Leicester City's Conor Coady in action during a pre-season friendly match at Sixfields Stadium, Northampton. Picture date: Saturday July 15, 2023.

Ranking every Championship club by their wagebill in 2023-24: Leeds 3rd…

Leicester City boast a higher wage bill than more than a quarter of the other clubs in the Championship combined. 

The massive gap in resources and revenue between the Premier League and the second tier is a major headache for the chairmen of recently-relegated clubs, and is the carrot at the end of the stick for Championship mainstays.

Recent years have seen clubs like Burnley, Sheffield United, Bournemouth and Norwich City successfully use the greater resources at their disposal to make a successful push of getting back up within a season or two. They’re the template for Leicester, Leeds and Southampton to follow.

However, there are also recent examples of clubs like Stoke City, Sunderland and Cardiff who returned to the Championship with a thud and have struggled to make a convincing go of promotion.

It’s often the cash that the money spent on wages is directly proportional to success on the pitch, but that’s not always the case – as last season’s play-off finalists Luton and Coventry proved.

“From a wages point of view, this is now the fifth year in a row that the wage-to-revenue ratio is above 100 per cent for the Championship, which is quite concerning,” Zal Udwadia, assistant director in Deloitte’s sports business group, told i News following their recently-published annual review.

“If you look at what UEFA are trying to implement from a regulation, sustainability and governance point of view, their limit for next season’s financial sustainability regulations is about 70 per cent so it’s really a big gap to fill.”

Leicester are the division’s top spenders on player wages for the season, with an annual wage bill at a colossal £60million. Southampton aren’t too far behind, spending £40million a year on wages, while Leeds sit third on £39million.

That recently-relegated trio spend more than twice as much on wages on any other side in the division, with West Brom (£23million), Watford (£14million) and Norwich (£24million) among closest competitors on that front from the sides that were in the division last term – all of whom are suffering something of a hangover from their recent Premier League stints.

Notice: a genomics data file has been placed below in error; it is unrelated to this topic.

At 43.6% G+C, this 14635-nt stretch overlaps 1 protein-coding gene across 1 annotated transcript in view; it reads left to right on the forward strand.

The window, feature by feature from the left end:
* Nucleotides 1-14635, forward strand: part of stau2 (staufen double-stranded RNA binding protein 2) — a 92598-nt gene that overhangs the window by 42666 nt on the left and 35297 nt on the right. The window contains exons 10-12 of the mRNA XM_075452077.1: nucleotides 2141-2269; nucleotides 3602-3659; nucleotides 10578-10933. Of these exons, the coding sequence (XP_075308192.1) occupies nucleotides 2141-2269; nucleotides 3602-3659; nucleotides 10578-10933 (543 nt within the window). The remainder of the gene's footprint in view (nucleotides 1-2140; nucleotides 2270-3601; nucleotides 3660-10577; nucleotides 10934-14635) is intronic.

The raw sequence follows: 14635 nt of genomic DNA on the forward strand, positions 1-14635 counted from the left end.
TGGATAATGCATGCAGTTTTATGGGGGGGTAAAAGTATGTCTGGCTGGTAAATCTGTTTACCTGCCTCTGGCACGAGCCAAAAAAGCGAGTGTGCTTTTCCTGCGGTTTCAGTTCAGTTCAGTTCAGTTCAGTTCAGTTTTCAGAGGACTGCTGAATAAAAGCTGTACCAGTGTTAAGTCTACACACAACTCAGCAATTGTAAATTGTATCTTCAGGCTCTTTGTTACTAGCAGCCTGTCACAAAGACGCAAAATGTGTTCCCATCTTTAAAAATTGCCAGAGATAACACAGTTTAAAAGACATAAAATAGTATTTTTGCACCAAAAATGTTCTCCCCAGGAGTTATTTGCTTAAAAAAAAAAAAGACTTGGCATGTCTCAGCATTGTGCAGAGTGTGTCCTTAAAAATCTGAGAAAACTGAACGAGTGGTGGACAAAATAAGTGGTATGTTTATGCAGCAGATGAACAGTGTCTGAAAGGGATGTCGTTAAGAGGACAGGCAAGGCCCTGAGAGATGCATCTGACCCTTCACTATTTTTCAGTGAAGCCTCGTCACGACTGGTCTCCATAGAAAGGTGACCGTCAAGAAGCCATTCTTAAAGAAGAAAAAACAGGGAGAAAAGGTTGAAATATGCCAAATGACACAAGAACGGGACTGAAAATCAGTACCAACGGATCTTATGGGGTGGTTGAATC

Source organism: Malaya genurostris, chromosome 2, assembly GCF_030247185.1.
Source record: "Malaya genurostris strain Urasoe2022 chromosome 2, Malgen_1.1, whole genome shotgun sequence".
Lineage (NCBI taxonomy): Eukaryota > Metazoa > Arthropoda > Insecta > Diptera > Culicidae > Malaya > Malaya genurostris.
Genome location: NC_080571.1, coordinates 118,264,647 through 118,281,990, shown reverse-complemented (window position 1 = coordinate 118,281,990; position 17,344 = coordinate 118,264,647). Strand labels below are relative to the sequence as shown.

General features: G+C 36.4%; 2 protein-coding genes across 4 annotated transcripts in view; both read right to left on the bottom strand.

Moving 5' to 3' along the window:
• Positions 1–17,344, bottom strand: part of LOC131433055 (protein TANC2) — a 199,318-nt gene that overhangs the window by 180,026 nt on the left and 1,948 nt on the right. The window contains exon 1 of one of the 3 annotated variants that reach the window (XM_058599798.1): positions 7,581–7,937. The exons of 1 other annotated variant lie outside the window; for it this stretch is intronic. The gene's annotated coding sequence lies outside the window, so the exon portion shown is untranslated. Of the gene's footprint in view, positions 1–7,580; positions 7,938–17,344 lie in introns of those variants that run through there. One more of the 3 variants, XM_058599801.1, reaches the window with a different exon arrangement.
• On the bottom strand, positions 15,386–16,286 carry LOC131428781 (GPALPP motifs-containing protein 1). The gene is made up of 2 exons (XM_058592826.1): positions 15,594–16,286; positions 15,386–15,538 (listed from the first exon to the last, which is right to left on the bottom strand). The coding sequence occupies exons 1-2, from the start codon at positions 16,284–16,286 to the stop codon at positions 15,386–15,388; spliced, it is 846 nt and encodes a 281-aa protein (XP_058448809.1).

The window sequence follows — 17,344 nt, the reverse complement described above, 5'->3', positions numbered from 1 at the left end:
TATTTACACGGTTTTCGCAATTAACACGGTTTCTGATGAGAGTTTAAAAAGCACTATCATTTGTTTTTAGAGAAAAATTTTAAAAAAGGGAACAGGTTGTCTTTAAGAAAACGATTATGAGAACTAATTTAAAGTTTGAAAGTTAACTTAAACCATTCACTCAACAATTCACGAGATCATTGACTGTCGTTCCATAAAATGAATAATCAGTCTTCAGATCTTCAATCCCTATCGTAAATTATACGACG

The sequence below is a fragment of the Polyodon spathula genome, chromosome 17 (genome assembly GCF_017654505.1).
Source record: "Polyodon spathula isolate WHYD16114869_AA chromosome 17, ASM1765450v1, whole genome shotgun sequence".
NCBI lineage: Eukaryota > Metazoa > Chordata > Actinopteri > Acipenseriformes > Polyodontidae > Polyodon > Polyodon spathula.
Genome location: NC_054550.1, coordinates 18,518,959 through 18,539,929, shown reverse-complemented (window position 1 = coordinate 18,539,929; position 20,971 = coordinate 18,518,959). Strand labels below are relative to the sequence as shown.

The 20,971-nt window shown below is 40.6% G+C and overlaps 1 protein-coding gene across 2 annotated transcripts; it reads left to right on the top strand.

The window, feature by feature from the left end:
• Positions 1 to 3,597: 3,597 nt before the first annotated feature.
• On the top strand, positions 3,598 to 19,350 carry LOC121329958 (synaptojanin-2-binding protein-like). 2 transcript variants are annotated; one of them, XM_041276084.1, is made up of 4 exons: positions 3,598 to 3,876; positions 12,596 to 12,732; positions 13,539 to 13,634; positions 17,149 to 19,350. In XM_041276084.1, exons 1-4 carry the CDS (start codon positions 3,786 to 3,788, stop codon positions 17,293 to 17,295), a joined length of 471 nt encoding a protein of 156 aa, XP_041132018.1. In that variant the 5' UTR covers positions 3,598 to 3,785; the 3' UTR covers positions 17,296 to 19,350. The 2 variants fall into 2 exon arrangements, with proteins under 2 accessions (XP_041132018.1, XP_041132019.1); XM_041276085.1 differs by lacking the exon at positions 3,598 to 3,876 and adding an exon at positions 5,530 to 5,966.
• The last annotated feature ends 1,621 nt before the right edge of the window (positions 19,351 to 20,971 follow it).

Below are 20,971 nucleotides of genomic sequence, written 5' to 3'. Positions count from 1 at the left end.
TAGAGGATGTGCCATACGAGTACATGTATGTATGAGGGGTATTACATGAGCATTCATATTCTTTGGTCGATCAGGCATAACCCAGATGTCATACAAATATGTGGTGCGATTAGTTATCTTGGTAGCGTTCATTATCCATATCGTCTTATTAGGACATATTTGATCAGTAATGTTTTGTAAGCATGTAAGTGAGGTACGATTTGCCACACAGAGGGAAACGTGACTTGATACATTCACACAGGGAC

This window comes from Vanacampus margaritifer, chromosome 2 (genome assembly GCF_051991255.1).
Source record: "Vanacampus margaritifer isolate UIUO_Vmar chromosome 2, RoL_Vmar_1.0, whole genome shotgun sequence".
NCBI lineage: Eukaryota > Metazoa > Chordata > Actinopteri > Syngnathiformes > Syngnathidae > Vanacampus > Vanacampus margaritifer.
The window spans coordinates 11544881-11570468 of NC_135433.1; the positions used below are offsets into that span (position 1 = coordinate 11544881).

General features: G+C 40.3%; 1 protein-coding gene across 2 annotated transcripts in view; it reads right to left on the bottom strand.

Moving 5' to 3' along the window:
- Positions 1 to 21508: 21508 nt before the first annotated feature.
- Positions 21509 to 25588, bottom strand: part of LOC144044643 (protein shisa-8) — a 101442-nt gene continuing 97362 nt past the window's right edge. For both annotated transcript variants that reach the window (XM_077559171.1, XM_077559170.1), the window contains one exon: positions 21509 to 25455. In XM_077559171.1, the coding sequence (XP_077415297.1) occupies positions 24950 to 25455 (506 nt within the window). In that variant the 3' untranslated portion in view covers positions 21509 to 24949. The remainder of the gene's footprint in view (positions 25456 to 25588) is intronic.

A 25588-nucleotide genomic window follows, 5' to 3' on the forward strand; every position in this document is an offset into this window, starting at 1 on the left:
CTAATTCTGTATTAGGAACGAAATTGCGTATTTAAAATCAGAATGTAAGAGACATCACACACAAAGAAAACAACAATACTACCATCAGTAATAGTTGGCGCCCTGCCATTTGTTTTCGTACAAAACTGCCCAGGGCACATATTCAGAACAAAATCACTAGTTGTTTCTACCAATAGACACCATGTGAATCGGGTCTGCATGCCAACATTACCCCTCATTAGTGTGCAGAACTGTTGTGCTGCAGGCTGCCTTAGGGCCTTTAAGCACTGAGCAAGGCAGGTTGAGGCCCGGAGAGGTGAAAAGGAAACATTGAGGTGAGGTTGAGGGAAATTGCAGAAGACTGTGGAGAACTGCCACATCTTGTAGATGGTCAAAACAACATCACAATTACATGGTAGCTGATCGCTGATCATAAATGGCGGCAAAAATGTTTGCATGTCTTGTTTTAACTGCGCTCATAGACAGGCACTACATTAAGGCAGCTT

At the other end of the scale, newly-promoted Plymouth Argyle have an annual wagebill of just £6million – over £54million less than Leicester. Rotherham United, Blackburn and Sunderland are also at the lesser end of the scale, while League One play-off winners Sheffield Wednesday surprisingly have a top-half wage bill, eclipsing more established second-tier clubs like Millwall and Bristol City.

Here’s how the Championship annual wages for the upcoming break down for the upcoming 2023-24 campaign. The numbers are via Capology and are only estimates.

1. Leicester City – £60,190,000
2. Southampton – £40,014,000
3. Leeds United – £39,513,000
4. Norwich City – £24,196,000
5. West Bromwich Albion – £23,060,000
6. Cardiff City – £19,444,000
7. Stoke City – £18,340,000
8. Watford – £14,952,000
9. Sheffield Wednesday – £14,584,000
10. Middlesbrough – £13,582,000
11. Birmingham City – £13,228,000
12. Bristol City – £12,894,000
13. Hull City – £12,333,200
14. Swansea City – £12,276,000
15. Queens Park Rangers – £12,020,000
16. Ipswich Town – £11,378,000
17. Preston North End – £10,942,200
18. Coventry City – £10,008,000
19. Millwall – £9,856,000
20. Huddersfield Town – £9,258,000
21. Sunderland – £9,150,000
22. Blackburn Rovers – £7,678,000
23. Rotherham United – £6,674,000
24. Plymouth Argyle – £6,060,000

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